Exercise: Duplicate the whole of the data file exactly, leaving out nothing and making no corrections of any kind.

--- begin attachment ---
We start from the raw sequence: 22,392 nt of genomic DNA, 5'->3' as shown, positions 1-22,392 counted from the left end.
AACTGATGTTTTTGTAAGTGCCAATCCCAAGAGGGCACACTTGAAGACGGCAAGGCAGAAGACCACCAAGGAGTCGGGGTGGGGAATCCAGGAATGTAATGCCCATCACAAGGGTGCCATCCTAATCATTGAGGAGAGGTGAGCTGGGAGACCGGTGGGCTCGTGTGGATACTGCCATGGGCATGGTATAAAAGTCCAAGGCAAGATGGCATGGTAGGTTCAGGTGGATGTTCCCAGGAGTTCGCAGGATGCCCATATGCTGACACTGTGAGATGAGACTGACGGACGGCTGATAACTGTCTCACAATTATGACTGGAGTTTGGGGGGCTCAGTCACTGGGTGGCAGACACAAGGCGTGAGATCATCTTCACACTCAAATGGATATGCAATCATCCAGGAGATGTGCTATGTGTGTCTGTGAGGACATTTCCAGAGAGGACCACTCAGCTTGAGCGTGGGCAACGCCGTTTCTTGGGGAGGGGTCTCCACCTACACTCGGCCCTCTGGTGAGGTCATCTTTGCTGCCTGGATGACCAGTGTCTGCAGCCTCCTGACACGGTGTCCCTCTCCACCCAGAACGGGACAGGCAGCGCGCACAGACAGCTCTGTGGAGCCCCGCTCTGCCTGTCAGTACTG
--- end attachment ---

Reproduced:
We start from the raw sequence: 22,392 nt of genomic DNA, 5'->3' as shown, positions 1-22,392 counted from the left end.
AACTGATGTTTTTGTAAGTGCCAATCCCAAGAGGGCACACTTGAAGACGGCAAGGCAGAAGACCACCAAGGAGTCGGGGTGGGGAATCCAGGAATGTAATGCCCATCACAAGGGTGCCATCCTAATCATTGAGGAGAGGTGAGCTGGGAGACCGGTGGGCTCGTGTGGATACTGCCATGGGCATGGTATAAAAGTCCAAGGCAAGATGGCATGGTAGGTTCAGGTGGATGTTCCCAGGAGTTCGCAGGATGCCCATATGCTGACACTGTGAGATGAGACTGACGGACGGCTGATAACTGTCTCACAATTATGACTGGAGTTTGGGGGGCTCAGTCACTGGGTGGCAGACACAAGGCGTGAGATCATCTTCACACTCAAATGGATATGCAATCATCCAGGAGATGTGCTATGTGTGTCTGTGAGGACATTTCCAGAGAGGACCACTCAGCTTGAGCGTGGGCAACGCCGTTTCTTGGGGAGGGGTCTCCACCTACACTCGGCCCTCTGGTGAGGTCATCTTTGCTGCCTGGATGACCAGTGTCTGCAGCCTCCTGACACGGTGTCCCTCTCCACCCAGAACGGGACAGGCAGCGCGCACAGACAGCTCTGTGGAGCCCCGCTCTGCCTGTCAGTACTG